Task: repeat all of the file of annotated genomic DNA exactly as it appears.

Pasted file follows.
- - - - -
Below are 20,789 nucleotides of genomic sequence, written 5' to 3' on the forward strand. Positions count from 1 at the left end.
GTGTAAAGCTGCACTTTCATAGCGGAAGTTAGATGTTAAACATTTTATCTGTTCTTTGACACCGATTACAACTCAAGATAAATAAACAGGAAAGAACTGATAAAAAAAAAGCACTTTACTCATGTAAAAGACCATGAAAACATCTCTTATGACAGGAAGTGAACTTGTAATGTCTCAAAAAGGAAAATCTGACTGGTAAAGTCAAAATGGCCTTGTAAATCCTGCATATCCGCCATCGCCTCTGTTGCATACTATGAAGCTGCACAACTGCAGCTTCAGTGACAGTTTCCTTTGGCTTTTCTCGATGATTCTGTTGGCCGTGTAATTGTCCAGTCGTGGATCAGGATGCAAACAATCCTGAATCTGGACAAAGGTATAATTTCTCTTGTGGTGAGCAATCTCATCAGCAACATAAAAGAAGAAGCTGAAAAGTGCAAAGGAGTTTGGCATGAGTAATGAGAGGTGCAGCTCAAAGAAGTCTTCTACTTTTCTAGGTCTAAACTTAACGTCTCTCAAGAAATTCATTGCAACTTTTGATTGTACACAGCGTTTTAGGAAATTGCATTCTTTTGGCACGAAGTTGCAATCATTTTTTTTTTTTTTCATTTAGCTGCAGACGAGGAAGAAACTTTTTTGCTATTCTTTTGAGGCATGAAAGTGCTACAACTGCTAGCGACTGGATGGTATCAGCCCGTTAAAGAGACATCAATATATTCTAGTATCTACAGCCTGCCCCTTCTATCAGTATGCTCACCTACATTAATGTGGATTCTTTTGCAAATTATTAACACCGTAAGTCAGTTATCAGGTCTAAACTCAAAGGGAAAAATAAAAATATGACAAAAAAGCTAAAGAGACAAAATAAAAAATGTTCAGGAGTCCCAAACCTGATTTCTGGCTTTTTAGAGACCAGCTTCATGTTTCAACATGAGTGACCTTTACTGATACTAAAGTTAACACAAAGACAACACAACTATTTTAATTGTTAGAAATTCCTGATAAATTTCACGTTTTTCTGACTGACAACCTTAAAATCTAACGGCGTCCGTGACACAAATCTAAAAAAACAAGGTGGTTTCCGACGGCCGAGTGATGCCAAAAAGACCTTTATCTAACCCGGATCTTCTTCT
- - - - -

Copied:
Below are 20,789 nucleotides of genomic sequence, written 5' to 3' on the forward strand. Positions count from 1 at the left end.
GTGTAAAGCTGCACTTTCATAGCGGAAGTTAGATGTTAAACATTTTATCTGTTCTTTGACACCGATTACAACTCAAGATAAATAAACAGGAAAGAACTGATAAAAAAAAAGCACTTTACTCATGTAAAAGACCATGAAAACATCTCTTATGACAGGAAGTGAACTTGTAATGTCTCAAAAAGGAAAATCTGACTGGTAAAGTCAAAATGGCCTTGTAAATCCTGCATATCCGCCATCGCCTCTGTTGCATACTATGAAGCTGCACAACTGCAGCTTCAGTGACAGTTTCCTTTGGCTTTTCTCGATGATTCTGTTGGCCGTGTAATTGTCCAGTCGTGGATCAGGATGCAAACAATCCTGAATCTGGACAAAGGTATAATTTCTCTTGTGGTGAGCAATCTCATCAGCAACATAAAAGAAGAAGCTGAAAAGTGCAAAGGAGTTTGGCATGAGTAATGAGAGGTGCAGCTCAAAGAAGTCTTCTACTTTTCTAGGTCTAAACTTAACGTCTCTCAAGAAATTCATTGCAACTTTTGATTGTACACAGCGTTTTAGGAAATTGCATTCTTTTGGCACGAAGTTGCAATCATTTTTTTTTTTTTTCATTTAGCTGCAGACGAGGAAGAAACTTTTTTGCTATTCTTTTGAGGCATGAAAGTGCTACAACTGCTAGCGACTGGATGGTATCAGCCCGTTAAAGAGACATCAATATATTCTAGTATCTACAGCCTGCCCCTTCTATCAGTATGCTCACCTACATTAATGTGGATTCTTTTGCAAATTATTAACACCGTAAGTCAGTTATCAGGTCTAAACTCAAAGGGAAAAATAAAAATATGACAAAAAAGCTAAAGAGACAAAATAAAAAATGTTCAGGAGTCCCAAACCTGATTTCTGGCTTTTTAGAGACCAGCTTCATGTTTCAACATGAGTGACCTTTACTGATACTAAAGTTAACACAAAGACAACACAACTATTTTAATTGTTAGAAATTCCTGATAAATTTCACGTTTTTCTGACTGACAACCTTAAAATCTAACGGCGTCCGTGACACAAATCTAAAAAAACAAGGTGGTTTCCGACGGCCGAGTGATGCCAAAAAGACCTTTATCTAACCCGGATCTTCTTCT